just that one sentence.

If you send that call signed to five,
zero four, zero nine, you can sign onto

that petition and you can send it to your
governor, and your state legislature.

The second one that we have is
entitled fund homelessness prevention.

And again, this speaks to.

This lack of community services that would
go such a long way to resolving, or at

least mitigating some of the challenges
that the unhoused face and that led them

to being unhoused in the first place.

So that call sign is P as in Peter,
J as in jelly, L as in Larry,

O G as in good F as in family.

And again, type that into 5, 0 4 0 9.

And you can send that to, again,
your governor and your legislatures.

If neither one of these petitions strikes
a chord with you or says what it is

that's in your heart to say by all means.

Send mayor send states and
governor to Pfizer, 0 4, 0 9.

You can write your own letter,
which you can then turn into a

petition that you can then invite
friends and families to sign on to.

So those are the two petitions
we're highlighting for today.

Melanie: Thanks so much.

Absolutely because there's those
petitions are great, but we don't

currently have anything that talks
about things like hostile architecture.

We don't have anything really
addressing these more recent policies

that are, or the growing poor tax.

I mean, we can't, I don't see any
other term that we could use for this

because you're literally criminalizing.

Poor people for surviving there's no.

And watching it being defended,
well, it's only a $50 fine.

Susan: I was just going to say, one of
the things that I find so difficult is

this T this issue, like so many others,
we place the blame on the individual

who has the challenge to begin with.

We place the blame on the unhoused.

We, I had not thought about the word home.

And the negative connotation that
goes along with it the vitriol

that goes along with that one word.

And I had not thought about that until
you Mel educated me on the word unhoused.

And then the more I read about it.

The more I saw, you know, if, if
the same people who are advocating

for these policies and these poor
taxes use their powers for good.

So to speak, look at the money you
spend on the architecture, look at

the money you spend on enacting,
putting into place these laws.

When, what we need is that money to be in
services for our communities and services

in our local communities, help mitigate
so many of the challenges that lead to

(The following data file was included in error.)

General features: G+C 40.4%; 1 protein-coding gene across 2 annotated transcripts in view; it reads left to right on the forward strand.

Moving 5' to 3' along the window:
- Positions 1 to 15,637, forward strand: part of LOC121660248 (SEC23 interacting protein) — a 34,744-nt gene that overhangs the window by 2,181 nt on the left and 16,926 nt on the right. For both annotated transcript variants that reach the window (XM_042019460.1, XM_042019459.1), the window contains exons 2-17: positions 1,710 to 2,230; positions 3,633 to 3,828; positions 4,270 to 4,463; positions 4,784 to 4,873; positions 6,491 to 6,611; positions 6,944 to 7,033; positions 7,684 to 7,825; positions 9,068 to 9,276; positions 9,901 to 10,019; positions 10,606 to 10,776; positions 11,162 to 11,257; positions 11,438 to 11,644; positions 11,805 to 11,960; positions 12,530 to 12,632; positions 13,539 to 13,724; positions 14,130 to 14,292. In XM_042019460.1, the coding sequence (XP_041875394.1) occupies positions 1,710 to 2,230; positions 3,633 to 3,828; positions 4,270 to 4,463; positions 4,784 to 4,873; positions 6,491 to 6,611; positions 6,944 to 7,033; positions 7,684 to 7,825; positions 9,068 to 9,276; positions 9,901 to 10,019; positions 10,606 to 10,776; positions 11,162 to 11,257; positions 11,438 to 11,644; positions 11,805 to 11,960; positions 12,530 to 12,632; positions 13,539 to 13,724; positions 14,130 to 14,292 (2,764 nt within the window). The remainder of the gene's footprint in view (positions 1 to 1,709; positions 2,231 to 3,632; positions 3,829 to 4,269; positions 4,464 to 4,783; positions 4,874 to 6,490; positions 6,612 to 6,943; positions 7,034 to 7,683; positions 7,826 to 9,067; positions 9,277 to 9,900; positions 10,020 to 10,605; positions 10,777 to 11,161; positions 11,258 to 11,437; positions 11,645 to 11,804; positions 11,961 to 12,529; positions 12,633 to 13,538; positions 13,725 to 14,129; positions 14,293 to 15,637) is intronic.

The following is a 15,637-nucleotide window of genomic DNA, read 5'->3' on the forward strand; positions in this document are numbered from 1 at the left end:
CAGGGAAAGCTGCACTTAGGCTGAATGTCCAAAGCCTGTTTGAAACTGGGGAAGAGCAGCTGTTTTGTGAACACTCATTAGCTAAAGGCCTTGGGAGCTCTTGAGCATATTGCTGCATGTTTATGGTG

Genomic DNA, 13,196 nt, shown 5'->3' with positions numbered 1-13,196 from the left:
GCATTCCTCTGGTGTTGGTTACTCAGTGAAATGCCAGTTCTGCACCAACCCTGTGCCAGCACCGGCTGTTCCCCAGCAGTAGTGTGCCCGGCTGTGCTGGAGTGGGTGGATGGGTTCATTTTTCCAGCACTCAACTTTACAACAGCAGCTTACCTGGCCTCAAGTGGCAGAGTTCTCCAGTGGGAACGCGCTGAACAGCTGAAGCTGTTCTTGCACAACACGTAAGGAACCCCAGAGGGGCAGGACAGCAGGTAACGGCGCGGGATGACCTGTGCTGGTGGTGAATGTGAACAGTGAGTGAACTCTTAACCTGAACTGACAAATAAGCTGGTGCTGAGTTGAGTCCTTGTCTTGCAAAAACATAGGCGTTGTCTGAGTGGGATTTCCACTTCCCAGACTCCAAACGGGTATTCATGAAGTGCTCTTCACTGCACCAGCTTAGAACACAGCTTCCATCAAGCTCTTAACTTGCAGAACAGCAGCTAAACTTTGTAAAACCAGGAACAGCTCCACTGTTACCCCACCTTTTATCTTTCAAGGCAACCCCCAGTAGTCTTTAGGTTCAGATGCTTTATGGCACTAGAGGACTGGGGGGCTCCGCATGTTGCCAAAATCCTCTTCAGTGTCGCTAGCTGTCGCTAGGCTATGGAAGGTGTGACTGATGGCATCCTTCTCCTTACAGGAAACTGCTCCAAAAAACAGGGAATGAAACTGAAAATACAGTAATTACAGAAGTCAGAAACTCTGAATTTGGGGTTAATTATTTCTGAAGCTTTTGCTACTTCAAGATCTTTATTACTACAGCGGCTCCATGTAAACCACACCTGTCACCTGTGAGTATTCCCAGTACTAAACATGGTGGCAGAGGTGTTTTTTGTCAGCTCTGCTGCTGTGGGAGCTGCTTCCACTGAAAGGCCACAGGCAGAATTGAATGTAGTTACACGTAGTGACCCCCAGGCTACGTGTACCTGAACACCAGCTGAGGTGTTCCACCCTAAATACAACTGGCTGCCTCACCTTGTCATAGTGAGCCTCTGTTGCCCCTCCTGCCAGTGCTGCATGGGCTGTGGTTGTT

homelessness in the first place, the
mental health issues that go untreated.

And if they're diagnosed, they're
untreated or they're just not

diagnosed at all, we don't have
any mental health facilities

really that people can show up to.

I mean, speckled here and there, but if we
turned that attention, To what we can do

to help as opposed to placing the blame on
them and expecting them, you know, the old

bootstrap theory, which frankly is crap.

If you ask me but you know, if you
would just grab your bootstraps

and pull yourself up, then all
of your problems will be solved.

Well, it just doesn't work that way.

And we can't lay the problem of
the unhoused at their feet and

not provide answers and resources.

It just, we just, as a human.

As humanity, we just
shouldn't be doing that

Melanie: Yeah, bootstraps don't
work when you don't have boots.

Susan: 100%.

Melanie: it's not, a logical.

Expectation for the people who don't have.

And then we look at city governments
that do have budgets to, address

the needs of people without homes.

so compared to the police budget,
New York city's budget for the

department of homeless services is.

Relatively small and, was cut
by $615 million this year.

But it's still something about something
around 2.1 billion, and that makes

it roughly 50, a little over 50.

I think it's 58,000 per person.

When we look at the homeless
population, so $58,000 per person is.

how the budget breaks down.

And of course that won't
all go to an individual.

But when you look at, when we,
when you look at that, you have

to ask, where are the funds going?

if there's absolutely money available
for the 65,000 homeless residents,

but we'll just stick with New York,
the 65,000 homeless residents of.

Where is it going?

What is being done?

Is it being used wisely?

And we have to look at that.

We can look at that in, in varying
points of city, government in any city

in the country, but we have to look
at if the budget is being cut, there's

still logically should be enough
money to support these residents.

What's being done.

What is the end game since it's clearly
not to actually help unhoused people

and there are cities who
are beginning to get it.


I think Athena, you had some information
on that on one city who has been answering